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In June, when Lee Rozinski realized that he was being offered a job, his eyes welled-up and his heart thumped in his chest. For the first time in his life, Lee Rozinski, 22, has a job. A job he is passionate about. A job where he can help people with intellectual and developmental disabilities. People like himself. “I’m able to make a difference here and that’s what I want to do,” Rozinski said. “I want to show other people that everybody’s equal. Nobody’s any different, no matter which way you look at it.”
Rozinski works as a greeter and helps manage the Multimedia department at the Bethesda Lutheran Communities Thrift Shop in Baraboo, Wis. In his role, Rozinski is the face of the store, welcoming customers with a friendly smile and directing them to sales. Rozinski’s job at Bethesda was made available through an initiative by the organization to hire people with intellectual and developmental disabilities at its 21 thrift shops around the country. Currently, Bethesda employs 21 people through the program.
To Rozinski, the job goes beyond showing up and putting in hours. It is about raising awareness for people with intellectual and developmental disabilities. “I love this job so much,” Rozinski said. “I’m so passionate about it. I get to wake up every morning and say ‘hey, I get to make a difference today.’ That’s what it’s all about.”
Before becoming a paid employee, Rozinski distinguished himself over three years as a volunteer at the Baraboo Thrift Shop. The store’s manager, Tracie Lange, easily identified Rozinski’s love, appreciation and dedication to Bethesda and the idea of boosting sales. “I remember the first day I met Lee, he had a big smile on his face and the most positive attitude of anyone I’ve ever met,” said Lange, who has managed the store for three years. “I have customers that come in to the store every week from around the area just to see Lee.” Rozinski said even if he was not a paid employee, he would continue to volunteer at the store “for as long as they’d let me.” The opportunity to work has not come easy. Rozinski has overcome long odds to make his mark with Bethesda.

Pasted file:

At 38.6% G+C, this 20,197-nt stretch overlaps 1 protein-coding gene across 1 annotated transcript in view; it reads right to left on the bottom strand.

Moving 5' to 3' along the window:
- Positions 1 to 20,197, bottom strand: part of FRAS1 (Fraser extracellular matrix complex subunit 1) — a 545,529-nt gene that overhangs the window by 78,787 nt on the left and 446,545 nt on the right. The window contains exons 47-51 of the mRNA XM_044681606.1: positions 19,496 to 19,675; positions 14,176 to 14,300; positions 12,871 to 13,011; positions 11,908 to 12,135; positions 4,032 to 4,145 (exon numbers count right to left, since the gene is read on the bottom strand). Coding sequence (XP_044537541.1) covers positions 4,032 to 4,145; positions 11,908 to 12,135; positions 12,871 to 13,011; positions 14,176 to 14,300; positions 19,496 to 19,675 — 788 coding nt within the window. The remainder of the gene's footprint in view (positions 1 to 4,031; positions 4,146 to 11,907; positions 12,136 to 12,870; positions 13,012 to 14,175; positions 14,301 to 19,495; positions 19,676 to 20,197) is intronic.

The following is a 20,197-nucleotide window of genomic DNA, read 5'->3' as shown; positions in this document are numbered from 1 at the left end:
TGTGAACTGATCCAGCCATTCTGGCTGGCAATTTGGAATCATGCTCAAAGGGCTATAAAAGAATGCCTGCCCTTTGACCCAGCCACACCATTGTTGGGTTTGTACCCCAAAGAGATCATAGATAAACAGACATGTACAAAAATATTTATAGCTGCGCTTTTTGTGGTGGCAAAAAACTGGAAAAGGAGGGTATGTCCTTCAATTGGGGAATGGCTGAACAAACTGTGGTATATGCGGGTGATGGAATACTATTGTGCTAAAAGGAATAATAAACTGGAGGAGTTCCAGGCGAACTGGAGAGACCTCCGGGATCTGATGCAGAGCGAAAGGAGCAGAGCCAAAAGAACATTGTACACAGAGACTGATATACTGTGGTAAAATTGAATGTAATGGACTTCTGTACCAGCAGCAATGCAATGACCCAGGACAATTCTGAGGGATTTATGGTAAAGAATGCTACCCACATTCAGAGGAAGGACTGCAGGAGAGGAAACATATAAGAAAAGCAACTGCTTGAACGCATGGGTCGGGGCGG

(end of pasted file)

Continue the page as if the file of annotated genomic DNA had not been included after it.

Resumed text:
At birth, Rozinski weighed just one pound, six ounces. He had a five percent chance of survival. Now, Rozinski is taking on cerebral palsy in hopes of someday shedding his motorized wheelchair and walking— even if only for a few steps —an achievement doctors and surgeons told him would never happen. “I don’t just want to stop here. I want to keep going,” Rozinski said. “You can accept the fact that you’re different and try to rise above it, or you can do nothing about it. I will never give up on my goals, and I’ll always keep pushing forward.”
Thanks to hard work and his burning desire to reach his goals, Rozinski is saving for a wheelchair-accessible van. The van will allow him to enroll at a local college with hopes of becoming a motivational speaker. Those goals were not realistic, Rozinski said, before he was offered his job at Bethesda. But thanks to Lange’s diligence in identifying Rozinski’s talents, he continues reaching for his goals. “Lee never looks at himself as having a disability,” Lange said. “He is a great, positive asset to the store because, to me, Lee is what it’s all about.”
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